Another Day in the Country
Finding fun in 2021
© Another Day in the Country
My family home was a cautious place. My relatives and my parents were careful people. By in large, they didn’t tempt fate.
Probably the most dangerous thing my mother ever did was to ride down a snowy hill on a scoop shovel. She was younger than 8 at the time. The most dangerous thing my father chose to do was smoke cigarettes when he was a teen-ager. He quit before he reached 20.
Carefulness became a creed in my growing-up years. We were careful with dishes and furniture, curtains, and clothes. We were careful with woodwork and chairs — we didn’t lean them on their back legs while sitting.
We were careful with windows or glass doors — not putting fingerprints all over them.
Clothes were also a thing to be careful with — buttoning them carefully, for sure. Not getting them dirty or torn by climbing trees in dresses, for instance. And being girls, dresses are what we wore, carefully. Mom ironed them carefully.
We had three classes of clothes: play clothes (worn out, outgrown, old), school clothes (utilitarian, lasting, simple) and church clothes (one or two dresses, fancier, favorites).
If we chose the wrong clothes for the wrong activity, we were in trouble. I always was longing for jeans, jean jackets and boots — poring over the Montgomery Ward catalog, turning down pages — all to no avail. Mom made our clothes. Oh, how I hungered for a dress or a sweater that was boughten.
When my sister came along at the beginning of my teenage years, she loved frilly dresses. Our mother was ecstatic. Finally, she had a child who appreciated her skill as a seamstress and Mom took to making lovely, elaborate outfits for Jess like a duck takes to water.
All too soon, Jess became aware of the clothes categories as our mother turned out dress after dress with fancy tucks, flouncy skirts and long sashes.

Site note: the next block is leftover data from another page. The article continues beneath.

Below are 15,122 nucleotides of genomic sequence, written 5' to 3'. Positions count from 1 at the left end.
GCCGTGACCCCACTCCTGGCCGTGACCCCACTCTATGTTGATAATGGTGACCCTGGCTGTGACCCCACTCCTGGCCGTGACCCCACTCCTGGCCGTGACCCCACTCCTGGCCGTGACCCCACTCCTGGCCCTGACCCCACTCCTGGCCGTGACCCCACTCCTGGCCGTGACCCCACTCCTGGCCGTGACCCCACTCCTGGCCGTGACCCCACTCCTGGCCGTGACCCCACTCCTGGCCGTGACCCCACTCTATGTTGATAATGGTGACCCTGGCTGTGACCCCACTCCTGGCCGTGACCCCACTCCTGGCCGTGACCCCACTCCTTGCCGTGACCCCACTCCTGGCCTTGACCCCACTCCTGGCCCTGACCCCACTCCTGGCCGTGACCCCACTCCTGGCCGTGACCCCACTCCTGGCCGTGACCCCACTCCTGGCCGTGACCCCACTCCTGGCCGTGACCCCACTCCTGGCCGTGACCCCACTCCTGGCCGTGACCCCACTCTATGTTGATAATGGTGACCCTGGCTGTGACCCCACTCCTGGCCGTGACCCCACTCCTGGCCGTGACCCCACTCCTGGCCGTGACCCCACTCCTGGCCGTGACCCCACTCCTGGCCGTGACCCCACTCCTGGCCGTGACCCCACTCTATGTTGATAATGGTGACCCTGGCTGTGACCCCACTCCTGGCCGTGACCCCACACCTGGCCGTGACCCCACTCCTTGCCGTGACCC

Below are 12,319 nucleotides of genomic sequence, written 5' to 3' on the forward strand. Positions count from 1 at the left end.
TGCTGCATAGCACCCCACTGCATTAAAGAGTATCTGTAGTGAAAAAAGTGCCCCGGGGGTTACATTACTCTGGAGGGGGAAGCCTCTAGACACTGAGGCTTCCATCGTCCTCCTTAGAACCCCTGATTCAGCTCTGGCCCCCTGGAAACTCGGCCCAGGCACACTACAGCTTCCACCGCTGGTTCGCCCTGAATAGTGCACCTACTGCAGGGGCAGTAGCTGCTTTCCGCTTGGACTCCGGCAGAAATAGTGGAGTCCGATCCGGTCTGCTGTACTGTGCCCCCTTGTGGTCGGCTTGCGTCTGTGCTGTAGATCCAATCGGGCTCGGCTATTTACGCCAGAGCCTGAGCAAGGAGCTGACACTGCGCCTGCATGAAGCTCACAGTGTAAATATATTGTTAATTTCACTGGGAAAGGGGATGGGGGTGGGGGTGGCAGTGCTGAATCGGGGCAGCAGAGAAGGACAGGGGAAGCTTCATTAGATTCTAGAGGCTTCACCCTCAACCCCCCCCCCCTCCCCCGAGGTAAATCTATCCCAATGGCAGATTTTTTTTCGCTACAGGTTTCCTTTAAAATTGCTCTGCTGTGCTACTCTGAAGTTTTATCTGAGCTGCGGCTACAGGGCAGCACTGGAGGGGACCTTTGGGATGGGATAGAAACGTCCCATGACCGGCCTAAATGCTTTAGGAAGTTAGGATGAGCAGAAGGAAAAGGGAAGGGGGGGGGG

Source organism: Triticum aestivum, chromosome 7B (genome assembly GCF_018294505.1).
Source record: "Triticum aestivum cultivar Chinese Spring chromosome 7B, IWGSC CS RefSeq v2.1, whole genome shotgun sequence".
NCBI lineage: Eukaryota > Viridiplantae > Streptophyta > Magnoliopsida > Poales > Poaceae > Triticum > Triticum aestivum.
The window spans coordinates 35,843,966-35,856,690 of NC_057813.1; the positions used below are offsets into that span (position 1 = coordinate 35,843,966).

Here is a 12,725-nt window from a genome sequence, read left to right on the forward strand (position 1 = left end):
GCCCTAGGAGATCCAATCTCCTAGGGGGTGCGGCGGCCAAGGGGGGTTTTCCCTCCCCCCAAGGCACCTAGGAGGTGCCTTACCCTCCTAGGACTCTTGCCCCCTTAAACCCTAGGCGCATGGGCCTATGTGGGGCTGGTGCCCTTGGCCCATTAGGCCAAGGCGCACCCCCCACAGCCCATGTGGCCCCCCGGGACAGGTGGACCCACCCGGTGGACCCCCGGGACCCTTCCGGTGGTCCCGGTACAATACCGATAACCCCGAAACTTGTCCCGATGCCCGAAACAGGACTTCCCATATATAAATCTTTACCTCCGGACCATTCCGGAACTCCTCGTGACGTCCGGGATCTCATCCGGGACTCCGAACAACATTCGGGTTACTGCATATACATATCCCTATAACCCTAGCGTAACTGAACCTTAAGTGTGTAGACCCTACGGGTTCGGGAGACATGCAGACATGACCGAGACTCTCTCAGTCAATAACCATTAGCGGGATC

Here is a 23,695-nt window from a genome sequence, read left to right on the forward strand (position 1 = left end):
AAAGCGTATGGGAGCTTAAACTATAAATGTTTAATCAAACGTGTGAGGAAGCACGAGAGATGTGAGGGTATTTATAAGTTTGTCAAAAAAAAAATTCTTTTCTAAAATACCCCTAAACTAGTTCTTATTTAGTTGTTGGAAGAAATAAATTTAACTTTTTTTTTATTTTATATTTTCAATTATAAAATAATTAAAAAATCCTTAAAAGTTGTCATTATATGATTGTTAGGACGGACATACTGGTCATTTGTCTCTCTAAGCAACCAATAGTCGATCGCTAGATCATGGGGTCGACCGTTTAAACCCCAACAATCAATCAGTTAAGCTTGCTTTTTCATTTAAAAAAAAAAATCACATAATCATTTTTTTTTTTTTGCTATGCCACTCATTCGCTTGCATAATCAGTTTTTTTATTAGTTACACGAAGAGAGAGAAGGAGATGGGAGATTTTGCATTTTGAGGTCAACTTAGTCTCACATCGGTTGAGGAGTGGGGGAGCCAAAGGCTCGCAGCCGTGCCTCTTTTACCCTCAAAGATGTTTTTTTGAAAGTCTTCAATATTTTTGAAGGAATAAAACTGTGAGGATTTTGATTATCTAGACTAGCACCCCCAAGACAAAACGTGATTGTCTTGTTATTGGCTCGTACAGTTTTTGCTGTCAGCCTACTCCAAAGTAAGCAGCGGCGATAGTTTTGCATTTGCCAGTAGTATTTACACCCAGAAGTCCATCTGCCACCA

The favorite dress was delegated the church dress, and of course you couldn’t wear it anywhere but church.
On picture day at school or any special occasion, Jess would beg to wear the dress, “Just once, pleeeeease!” but Mom never relented. And then, all too soon, she outgrew her favorite dress and it went to Goodwill.
One day Jess showed up at school, and was horrified to see her favorite dress on a girl in a grade below her who was walking down the hall. She couldn’t wait to get home and break down in tears about the dress she wasn’t allowed to wear at school. Here it was, showing up on someone else because it was in such good shape after she’d had to be so careful with it, wearing it only for church!!
When I grew up, I pretty much threw out the clothes categories … except for formal wear, of which I had very little. I wore what I wanted, where and when I wanted.
Today, if I’m going to get dirty, I usually don’t change clothes. “They’ll wash,” I say. If I decide to paint, I don’t put on a smock nor do I wear an apron when I cook. “I’ll be careful,” I think.
“You are tempting fate,” my sister often warns me, but I rarely heed her advice. Most of the time I’m okay, I’m careful; but then again. . . .
We were doing yard work, raking leaves, trimming back plants, and watching the chickens as they scratched in the flower beds.
I had on a new, cozy, plush top in a red-and-black, buffalo plaid that I’d only worn a couple of times.
A friend had just delivered a whole round bale of hay and I was ecstatic!
“I’m going to put hay in the nest boxes,” I said. “The hens will love this when they come back in.”
I set about grabbing arms full of hay, carrying it over to the house, and arranging it in the nests. Seeing the results made me feel cozy and warm.
Then I brought in several more armloads to scatter on the floor and threw down some scratch grain. “Perfect,” I said, as I herded the chickens back inside.
Somewhere, crossing the yard, I looked down at my new plush top and I laughed, “I look like a walking haystack,” I called out to my sister, as I brushed at my shirt. The hay didn’t move. It clung to the soft fabric even tighter.
Jess took one look at me and shook her head, “When will you ever learn,” she said, “You’ve ruined that darling shirt.”
“I’ll take a brush to it,” I retorted — which I did, vigorously, and it didn’t help. The more I brushed, the more tenaciously the straw clung.
In fact, it worked its way deeper into the loosely woven cloth and broke off when I attempted to pull it out.
“Throw it away,” said a friend.
“Just buy a new one,” she advised; but I couldn’t, there weren’t any more. I hung it on the line outdoors for days. I brushed, picked, struggled, worked, shook, and washed it repeatedly, castigating myself the whole time, “You are old enough to know better,” my mother’s favorite phrase, ringing in my ears.
It’s another day in the country, and as I write, I’m stubbornly wearing that shirt — albeit with another shirt underneath because it’s itchy!
I’m still picking pieces of hay out of the plush.